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Friday, May 22, 2015

Dry powder inhaler?

Did you know there is a new dry powder rescue inhaler that is soon to hit stores? (If it hasn't already.....)

The new inhaler is made by TEVA pharmaceuticals. In the press release, it says that the inhaler is "the first and only breathe-actuated dry powder rescue inhaler". I had to read that twice......but it looks like instead of being like a regular inhaler (that comes out in a spray) this is a dry powder.

It sounds like other asthma medications that are dry powder - but they are usually daily, controller (or maintenance) medications. This is a rescue inhaler.

There's also a quote from Dr. David I. Bernstein of the University of Cincinnati. He says, "The approval of ProAir RespiClick is significant as it eliminates the need for hand-breathe coordination during inhalation." 

In simple terms, it's made for those of us who have no coordination and can't chew gum and walk at the same time. With this inhaler, you wouldn't have to time it just right to get the medicine into your lungs.

With regular rescue inhalers, you have to time it just right - or you might breathe in too soon or too late, and not be able to get all of the puff from your inhaler into your lungs. If you aren't careful, it will just end up at the back of the throat. I use a spacer to help me get it just right. 

When I use my inhaler, the puff goes right into spacer (the tube), then I just breath in slowly and all of the medicine will go down into my lungs.

This dry powder inhaler looks like another option.
As with any new medicine, your doctor will know what's best for you. And some insurances may not cover it. I know that my insurance company is a little picky about what it will cover.
But, I like to at least know what my options are!

Monday, May 18, 2015

Asthma Blues

Just a short post today since I'm traveling (and I can't get a photo to upload.)

I met Al Keith at an asthma conference this month. He is an inspiring guy! He became a respiratory therapist after his daughter passed away as an infant. His daughter had an amazing respiratory therapist who inspired Al Keith to then become a respiratory therapist. His dedication and passion has impacted many lives over the years.

As a respiratory therapist, he provided asthma education to his patients. In 2002, he created Asthma Blues, which combines music and asthma education. The music CD uses different types of music (blues, country and rap) to teach people how to take care of their asthma.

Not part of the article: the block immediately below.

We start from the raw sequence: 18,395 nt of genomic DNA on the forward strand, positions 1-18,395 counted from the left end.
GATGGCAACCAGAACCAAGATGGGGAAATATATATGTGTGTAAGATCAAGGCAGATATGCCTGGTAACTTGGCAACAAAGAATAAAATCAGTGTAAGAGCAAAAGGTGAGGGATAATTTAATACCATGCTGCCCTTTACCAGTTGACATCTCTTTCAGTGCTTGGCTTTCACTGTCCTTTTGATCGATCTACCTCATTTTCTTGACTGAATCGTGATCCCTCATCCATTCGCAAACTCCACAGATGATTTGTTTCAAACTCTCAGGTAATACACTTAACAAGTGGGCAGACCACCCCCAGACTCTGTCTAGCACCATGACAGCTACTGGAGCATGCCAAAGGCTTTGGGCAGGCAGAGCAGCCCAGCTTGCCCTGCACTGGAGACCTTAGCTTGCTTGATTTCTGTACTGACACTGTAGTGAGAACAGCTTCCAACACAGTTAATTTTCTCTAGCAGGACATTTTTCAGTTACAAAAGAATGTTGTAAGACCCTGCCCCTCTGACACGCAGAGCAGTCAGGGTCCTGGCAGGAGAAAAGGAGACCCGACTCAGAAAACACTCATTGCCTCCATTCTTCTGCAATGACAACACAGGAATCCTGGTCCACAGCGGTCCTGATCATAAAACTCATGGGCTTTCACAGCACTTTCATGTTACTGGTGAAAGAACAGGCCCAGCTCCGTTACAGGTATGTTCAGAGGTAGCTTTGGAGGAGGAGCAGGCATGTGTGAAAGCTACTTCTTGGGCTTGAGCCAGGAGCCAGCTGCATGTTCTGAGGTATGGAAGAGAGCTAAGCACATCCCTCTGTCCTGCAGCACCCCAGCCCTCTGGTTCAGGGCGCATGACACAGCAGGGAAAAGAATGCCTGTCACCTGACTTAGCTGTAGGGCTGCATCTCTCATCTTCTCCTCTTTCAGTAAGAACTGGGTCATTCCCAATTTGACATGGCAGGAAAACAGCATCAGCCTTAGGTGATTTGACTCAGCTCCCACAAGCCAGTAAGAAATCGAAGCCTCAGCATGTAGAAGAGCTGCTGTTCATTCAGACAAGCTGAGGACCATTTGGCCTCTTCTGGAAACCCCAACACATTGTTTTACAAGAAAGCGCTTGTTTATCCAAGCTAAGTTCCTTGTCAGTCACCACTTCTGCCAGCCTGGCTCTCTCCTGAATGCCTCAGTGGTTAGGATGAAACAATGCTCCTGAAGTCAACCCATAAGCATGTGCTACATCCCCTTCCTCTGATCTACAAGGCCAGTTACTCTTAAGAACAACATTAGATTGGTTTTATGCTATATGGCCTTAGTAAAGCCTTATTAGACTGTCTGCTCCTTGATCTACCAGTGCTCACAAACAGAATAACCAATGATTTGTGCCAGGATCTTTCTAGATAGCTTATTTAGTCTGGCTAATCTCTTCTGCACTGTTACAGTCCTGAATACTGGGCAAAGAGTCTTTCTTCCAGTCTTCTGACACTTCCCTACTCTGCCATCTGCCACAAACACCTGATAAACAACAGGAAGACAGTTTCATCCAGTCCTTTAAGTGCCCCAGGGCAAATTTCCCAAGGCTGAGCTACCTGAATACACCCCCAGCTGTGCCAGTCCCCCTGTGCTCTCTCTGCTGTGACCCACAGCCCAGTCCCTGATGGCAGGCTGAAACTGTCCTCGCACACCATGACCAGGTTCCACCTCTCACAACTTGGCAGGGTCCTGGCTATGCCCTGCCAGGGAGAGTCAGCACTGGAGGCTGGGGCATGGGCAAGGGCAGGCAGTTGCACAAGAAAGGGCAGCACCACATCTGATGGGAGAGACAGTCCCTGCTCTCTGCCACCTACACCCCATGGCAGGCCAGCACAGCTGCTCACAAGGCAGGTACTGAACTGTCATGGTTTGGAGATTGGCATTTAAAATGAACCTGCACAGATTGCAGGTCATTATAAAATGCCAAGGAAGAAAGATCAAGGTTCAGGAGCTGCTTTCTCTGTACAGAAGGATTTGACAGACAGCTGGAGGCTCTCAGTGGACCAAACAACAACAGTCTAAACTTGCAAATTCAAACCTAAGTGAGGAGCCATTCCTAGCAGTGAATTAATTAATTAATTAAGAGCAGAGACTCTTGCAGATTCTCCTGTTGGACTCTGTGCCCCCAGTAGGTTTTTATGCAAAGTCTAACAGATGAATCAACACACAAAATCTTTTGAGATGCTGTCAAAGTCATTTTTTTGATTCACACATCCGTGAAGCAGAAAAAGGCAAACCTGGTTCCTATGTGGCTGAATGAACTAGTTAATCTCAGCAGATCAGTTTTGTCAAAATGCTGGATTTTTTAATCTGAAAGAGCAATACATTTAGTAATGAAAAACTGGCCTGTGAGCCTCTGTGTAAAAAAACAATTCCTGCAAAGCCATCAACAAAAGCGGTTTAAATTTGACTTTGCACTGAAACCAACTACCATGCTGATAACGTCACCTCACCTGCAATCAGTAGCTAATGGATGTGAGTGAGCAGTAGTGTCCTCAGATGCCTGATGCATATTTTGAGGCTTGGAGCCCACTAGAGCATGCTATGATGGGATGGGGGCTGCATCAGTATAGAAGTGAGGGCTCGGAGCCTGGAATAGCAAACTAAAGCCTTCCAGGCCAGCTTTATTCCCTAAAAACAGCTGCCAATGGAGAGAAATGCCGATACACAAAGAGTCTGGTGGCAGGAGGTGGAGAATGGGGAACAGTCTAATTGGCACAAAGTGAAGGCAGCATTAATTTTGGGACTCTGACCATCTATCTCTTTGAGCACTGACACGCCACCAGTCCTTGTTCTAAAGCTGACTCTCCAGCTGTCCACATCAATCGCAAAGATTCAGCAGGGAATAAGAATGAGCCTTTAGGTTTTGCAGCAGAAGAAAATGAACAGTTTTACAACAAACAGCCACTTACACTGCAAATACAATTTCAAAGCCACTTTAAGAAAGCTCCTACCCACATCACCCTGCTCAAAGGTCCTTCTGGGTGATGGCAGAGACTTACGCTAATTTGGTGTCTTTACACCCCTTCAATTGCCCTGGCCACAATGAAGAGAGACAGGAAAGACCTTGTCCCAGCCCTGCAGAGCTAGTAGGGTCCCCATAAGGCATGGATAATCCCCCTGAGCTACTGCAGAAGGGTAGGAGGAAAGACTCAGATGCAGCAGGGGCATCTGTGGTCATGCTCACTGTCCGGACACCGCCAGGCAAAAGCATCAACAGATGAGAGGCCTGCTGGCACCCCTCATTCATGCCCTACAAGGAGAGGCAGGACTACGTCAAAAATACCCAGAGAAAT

He uses guidelines from the NHLBI (National Heart Lung Blood Institute) to create the songs.

They are pretty funny - you can listen to one of the songs here and read the lyrics on the screen.

Studies have shown that the music and educational program are successful in helping people control their asthma.What a creative approach!

And what a wonderful man who took lemons and made lemonade (from the death of his daughter, to becoming a respiratory therapist to help other families.)

Hats off to Al Keith!

Tuesday, May 12, 2015

Traveling with asthma....

We were traveling last week, and of course someone in the family was sick. It seems like EVERY time we travel, someone is sick. I guess that's what happens when Hubby and I both work. Both of our sons work and go to college, and daughter Kitty is in school with 1200 other germ infested students. So there are LOTS of germs floating around.

So, what to do when you travel and you have asthma?

We started by checking to make sure we had our Out of State Coverage cards from our insurance company. Then Hubby looked up locations that were covered in the area where we were traveling. There were a few doctor's offices there that would accept our insurance. There was also a hospital. 

Then we made sure we packed maintenance medications, the rescue inhalers and allergy medicine. Oh, and LOTS of tissues.

The problem we found when we travel is that we are off our regular schedule. So, we had to remember to take our maintenance medication each morning. At home, we have a regular routine when we get ready for work or school. Not so much when we travel.